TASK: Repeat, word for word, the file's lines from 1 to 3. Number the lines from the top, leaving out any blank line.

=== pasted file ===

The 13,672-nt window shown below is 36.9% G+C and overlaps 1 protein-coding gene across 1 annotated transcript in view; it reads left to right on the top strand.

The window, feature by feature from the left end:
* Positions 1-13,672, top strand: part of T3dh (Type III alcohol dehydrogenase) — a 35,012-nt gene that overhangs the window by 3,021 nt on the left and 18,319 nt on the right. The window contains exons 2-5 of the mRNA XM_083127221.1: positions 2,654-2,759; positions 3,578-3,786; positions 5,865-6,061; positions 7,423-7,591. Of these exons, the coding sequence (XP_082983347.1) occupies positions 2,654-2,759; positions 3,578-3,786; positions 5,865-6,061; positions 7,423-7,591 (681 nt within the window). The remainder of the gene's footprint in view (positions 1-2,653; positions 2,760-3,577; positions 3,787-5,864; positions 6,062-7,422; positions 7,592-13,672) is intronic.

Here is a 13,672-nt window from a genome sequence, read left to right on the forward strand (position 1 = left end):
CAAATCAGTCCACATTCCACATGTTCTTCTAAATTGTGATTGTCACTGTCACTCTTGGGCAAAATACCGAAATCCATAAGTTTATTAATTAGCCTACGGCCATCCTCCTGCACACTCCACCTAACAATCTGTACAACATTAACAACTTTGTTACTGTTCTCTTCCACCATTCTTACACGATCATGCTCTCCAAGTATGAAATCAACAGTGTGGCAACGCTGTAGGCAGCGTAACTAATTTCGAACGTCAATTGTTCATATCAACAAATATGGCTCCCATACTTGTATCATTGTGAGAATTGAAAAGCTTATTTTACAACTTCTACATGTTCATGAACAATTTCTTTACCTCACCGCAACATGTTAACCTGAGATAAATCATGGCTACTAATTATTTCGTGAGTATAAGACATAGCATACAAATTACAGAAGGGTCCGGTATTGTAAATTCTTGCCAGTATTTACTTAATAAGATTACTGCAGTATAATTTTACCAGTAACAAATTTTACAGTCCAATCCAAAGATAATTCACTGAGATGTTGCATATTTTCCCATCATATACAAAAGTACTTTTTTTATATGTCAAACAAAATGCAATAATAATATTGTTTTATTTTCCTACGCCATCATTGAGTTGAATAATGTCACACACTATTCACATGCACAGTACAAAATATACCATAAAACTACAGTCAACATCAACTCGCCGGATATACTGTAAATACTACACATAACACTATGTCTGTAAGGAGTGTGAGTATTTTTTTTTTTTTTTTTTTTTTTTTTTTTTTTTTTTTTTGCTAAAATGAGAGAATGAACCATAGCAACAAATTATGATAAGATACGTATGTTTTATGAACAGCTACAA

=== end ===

The 13,672-nt window shown below is 36.9% G+C and overlaps 1 protein-coding gene across 1 annotated transcript in view; it reads left to right on the top strand.

The window, feature by feature from the left end:
* Positions 1-13,672, top strand: part of T3dh (Type III alcohol dehydrogenase) — a 35,012-nt gene that overhangs the window by 3,021 nt on the left and 18,319 nt on the right. The window contains exons 2-5 of the mRNA XM_083127221.1: positions 2,654-2,759; positions 3,578-3,786; positions 5,865-6,061; positions 7,423-7,591. Of these exons, the coding sequence (XP_082983347.1) occupies positions 2,654-2,759; positions 3,578-3,786; positions 5,865-6,061; positions 7,423-7,591 (681 nt within the window). The remainder of the gene's footprint in view (positions 1-2,653; positions 2,760-3,577; positions 3,787-5,864; positions 6,062-7,422; positions 7,592-13,672) is intronic.